November 26, 1979 sealed the downfall of PIA when PK-740 crashed near Jeddah, with all 156 passengers killed. It was one of the biggest tragedies in the history of Pakistan. Despite these setbacks, PIA made a wonderful return with the highest profits ever from 1981 to 1984 in its history.
The airline, in 1985 also assisted Dubai in the establishment of Emirates Airlines, which would itself become a leading airline of the world in the next few decades.
Yet the most unforgettable and mysterious incident took place in 1989. On August 25, 1989, PK-404 took off from Gilgit carrying 54 passengers. It was to land at Islamabad airport in a few hours.
But soon after taking off, the plane disappeared from the radar. A number of operations were launched for the recovery of this plane’s wreckage but it could not be found. With silence of governments on this case, to this day it remains one of the biggest mysteries in the history of PIA and world aviation.
Thus began the continuous downfall of PIA. The airline failed to pay its workers and even pilots went on strike, demanding salaries. PIA began losing credibility but it had to experience its worst ever tragedy yet.
In September 1992, PK-268 took off from Karachi Airport for Nepal. It was boarded by 167 passengers, including crew members. Just as it was landing at Tribhuvan International Airport, the plane crashed in the mountains nearby. All 167 people on board were killed. It became the deadliest crash on the Nepalese soil, and in the history of PIA. The investigation was closed soon after labelling it as a “pilot’s error.”
The downfall was expedited by the war on terror after 9/11. Many countries banned PIA due to security fears. As a result of continuous losses, the airline stopped adding new fleets and continued its domestic and international operations with old planes. Another plane crashed in Multan taking many lives in 2006. The investigation revealed that it happened due to the “ageing plane.” As a result, 33 planes of the PIA were banned by Europe and America citing safety concerns. The glorious days of this airline were already decades behind; now it was struggling to recover. General Musharraf’s regime saw this as an opportunity and the first attempt to privatise it. This was vehemently opposed by employees of PIA and the people of Pakistan. Since then, multiple governments have tried to privatise the enterprise.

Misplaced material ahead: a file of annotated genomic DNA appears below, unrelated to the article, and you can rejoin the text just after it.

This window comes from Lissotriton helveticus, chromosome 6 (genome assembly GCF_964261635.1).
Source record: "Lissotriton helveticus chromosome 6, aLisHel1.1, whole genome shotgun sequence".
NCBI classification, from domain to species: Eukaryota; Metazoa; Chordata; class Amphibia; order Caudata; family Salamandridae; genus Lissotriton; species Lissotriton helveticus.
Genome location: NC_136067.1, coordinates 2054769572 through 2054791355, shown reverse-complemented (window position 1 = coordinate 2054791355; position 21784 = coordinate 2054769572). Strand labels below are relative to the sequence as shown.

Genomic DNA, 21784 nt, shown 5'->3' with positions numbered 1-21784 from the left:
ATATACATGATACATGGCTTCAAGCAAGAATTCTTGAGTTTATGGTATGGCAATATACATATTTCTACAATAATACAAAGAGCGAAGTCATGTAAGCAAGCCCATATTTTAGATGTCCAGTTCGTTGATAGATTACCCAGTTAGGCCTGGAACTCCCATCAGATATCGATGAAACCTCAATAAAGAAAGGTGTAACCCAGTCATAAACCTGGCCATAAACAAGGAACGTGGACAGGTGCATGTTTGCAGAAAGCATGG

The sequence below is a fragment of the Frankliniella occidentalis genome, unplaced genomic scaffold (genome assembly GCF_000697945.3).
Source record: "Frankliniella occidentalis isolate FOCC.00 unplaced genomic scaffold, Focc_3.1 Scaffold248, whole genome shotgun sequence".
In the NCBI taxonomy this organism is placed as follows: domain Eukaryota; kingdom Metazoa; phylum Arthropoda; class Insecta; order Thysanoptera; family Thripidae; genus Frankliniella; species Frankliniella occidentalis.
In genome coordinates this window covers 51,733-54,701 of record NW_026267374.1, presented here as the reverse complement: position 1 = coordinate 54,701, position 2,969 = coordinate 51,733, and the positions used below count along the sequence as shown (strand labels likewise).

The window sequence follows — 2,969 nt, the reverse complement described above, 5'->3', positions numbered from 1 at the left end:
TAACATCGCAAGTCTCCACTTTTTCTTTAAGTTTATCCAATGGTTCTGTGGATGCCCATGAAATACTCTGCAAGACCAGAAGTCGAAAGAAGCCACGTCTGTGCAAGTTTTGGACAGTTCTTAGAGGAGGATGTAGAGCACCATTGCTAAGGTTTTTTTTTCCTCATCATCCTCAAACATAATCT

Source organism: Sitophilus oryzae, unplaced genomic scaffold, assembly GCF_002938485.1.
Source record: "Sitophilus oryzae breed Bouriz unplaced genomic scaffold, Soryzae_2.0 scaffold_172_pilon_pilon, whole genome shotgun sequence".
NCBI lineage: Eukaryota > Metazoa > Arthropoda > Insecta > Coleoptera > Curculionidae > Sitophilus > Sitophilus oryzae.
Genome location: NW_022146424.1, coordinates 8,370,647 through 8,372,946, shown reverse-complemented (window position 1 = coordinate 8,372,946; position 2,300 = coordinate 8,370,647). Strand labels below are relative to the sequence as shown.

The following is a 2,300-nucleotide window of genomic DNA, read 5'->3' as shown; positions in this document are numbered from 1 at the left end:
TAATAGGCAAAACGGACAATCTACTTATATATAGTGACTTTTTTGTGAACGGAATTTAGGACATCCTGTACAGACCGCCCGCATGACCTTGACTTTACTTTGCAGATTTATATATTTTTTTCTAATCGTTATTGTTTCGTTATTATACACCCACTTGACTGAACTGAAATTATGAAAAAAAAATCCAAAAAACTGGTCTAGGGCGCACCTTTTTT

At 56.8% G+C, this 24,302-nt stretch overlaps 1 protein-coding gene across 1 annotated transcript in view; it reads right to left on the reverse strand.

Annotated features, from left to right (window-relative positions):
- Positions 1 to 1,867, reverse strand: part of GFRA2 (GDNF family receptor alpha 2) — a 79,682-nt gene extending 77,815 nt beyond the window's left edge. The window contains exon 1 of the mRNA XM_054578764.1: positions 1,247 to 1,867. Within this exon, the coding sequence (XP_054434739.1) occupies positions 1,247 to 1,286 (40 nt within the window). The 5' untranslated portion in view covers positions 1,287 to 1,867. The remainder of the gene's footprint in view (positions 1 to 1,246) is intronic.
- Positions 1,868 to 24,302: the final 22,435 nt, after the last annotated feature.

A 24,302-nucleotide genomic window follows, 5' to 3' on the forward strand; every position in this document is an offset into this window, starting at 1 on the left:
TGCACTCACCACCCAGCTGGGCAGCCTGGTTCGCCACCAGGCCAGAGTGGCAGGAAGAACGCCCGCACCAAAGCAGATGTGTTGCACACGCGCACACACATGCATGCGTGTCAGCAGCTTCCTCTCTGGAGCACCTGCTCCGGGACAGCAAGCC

The sad history of accidents, too, continued. In December 2016, a PIA plane crashed after taking off from Gilgit, killing many people including musician and philanthropist Junaid Jamshed. Amidst the chaos of privatisation, profits, losses and recovery just after four years another sad incident happened on May 22, 2020 killing almost a hundred innocent people.
The once top airliner of the world has now become one of the most dangerous in the world. As a matter of fact the tragedy of PIA is not over yet, at least after the Karachi incident the attitude of Arshad Malik, director of PIA was telling this sad fact that the tragedy still continues. He, instead of taking responsibility of the incident, evaded media’s questions by calling it “God’s will.”
Instead of thoroughly investigating the disasters, the only alternative government has is the privatisation of PIA. This is what Naomi Klein calls “disaster capitalism” i.e. capitalism taking benefit from every disaster. Yet there are airlines in the world which are owned by states and are of top quality. This tells us that there are other solutions rather than just handing over peoples’ owned airlines to private ownership.